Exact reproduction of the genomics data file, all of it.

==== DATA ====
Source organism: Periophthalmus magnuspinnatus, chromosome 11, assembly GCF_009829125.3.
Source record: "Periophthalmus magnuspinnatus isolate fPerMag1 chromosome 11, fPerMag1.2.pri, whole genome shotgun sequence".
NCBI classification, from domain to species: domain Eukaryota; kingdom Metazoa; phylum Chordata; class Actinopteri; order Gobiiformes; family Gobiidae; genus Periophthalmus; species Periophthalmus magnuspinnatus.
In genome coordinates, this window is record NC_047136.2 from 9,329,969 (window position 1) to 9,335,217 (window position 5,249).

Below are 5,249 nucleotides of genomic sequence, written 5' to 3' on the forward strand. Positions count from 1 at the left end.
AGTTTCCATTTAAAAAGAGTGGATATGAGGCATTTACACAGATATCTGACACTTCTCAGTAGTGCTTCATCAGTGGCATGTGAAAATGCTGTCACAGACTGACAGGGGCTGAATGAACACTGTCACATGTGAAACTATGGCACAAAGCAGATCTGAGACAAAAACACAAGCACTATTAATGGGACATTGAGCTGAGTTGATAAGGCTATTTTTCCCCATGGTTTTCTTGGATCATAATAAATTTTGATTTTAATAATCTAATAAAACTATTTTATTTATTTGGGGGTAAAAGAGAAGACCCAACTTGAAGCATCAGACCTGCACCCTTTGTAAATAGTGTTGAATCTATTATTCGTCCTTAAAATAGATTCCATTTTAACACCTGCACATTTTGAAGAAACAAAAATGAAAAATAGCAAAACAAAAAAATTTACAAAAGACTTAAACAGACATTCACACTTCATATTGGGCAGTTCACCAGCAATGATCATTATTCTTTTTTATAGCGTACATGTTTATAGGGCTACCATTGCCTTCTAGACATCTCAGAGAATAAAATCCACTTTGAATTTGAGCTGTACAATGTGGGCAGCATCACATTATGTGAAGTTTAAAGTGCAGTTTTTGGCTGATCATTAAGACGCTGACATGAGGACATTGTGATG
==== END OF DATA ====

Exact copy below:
Source organism: Periophthalmus magnuspinnatus, chromosome 11, assembly GCF_009829125.3.
Source record: "Periophthalmus magnuspinnatus isolate fPerMag1 chromosome 11, fPerMag1.2.pri, whole genome shotgun sequence".
NCBI classification, from domain to species: domain Eukaryota; kingdom Metazoa; phylum Chordata; class Actinopteri; order Gobiiformes; family Gobiidae; genus Periophthalmus; species Periophthalmus magnuspinnatus.
In genome coordinates, this window is record NC_047136.2 from 9,329,969 (window position 1) to 9,335,217 (window position 5,249).

Below are 5,249 nucleotides of genomic sequence, written 5' to 3' on the forward strand. Positions count from 1 at the left end.
AGTTTCCATTTAAAAAGAGTGGATATGAGGCATTTACACAGATATCTGACACTTCTCAGTAGTGCTTCATCAGTGGCATGTGAAAATGCTGTCACAGACTGACAGGGGCTGAATGAACACTGTCACATGTGAAACTATGGCACAAAGCAGATCTGAGACAAAAACACAAGCACTATTAATGGGACATTGAGCTGAGTTGATAAGGCTATTTTTCCCCATGGTTTTCTTGGATCATAATAAATTTTGATTTTAATAATCTAATAAAACTATTTTATTTATTTGGGGGTAAAAGAGAAGACCCAACTTGAAGCATCAGACCTGCACCCTTTGTAAATAGTGTTGAATCTATTATTCGTCCTTAAAATAGATTCCATTTTAACACCTGCACATTTTGAAGAAACAAAAATGAAAAATAGCAAAACAAAAAAATTTACAAAAGACTTAAACAGACATTCACACTTCATATTGGGCAGTTCACCAGCAATGATCATTATTCTTTTTTATAGCGTACATGTTTATAGGGCTACCATTGCCTTCTAGACATCTCAGAGAATAAAATCCACTTTGAATTTGAGCTGTACAATGTGGGCAGCATCACATTATGTGAAGTTTAAAGTGCAGTTTTTGGCTGATCATTAAGACGCTGACATGAGGACATTGTGATG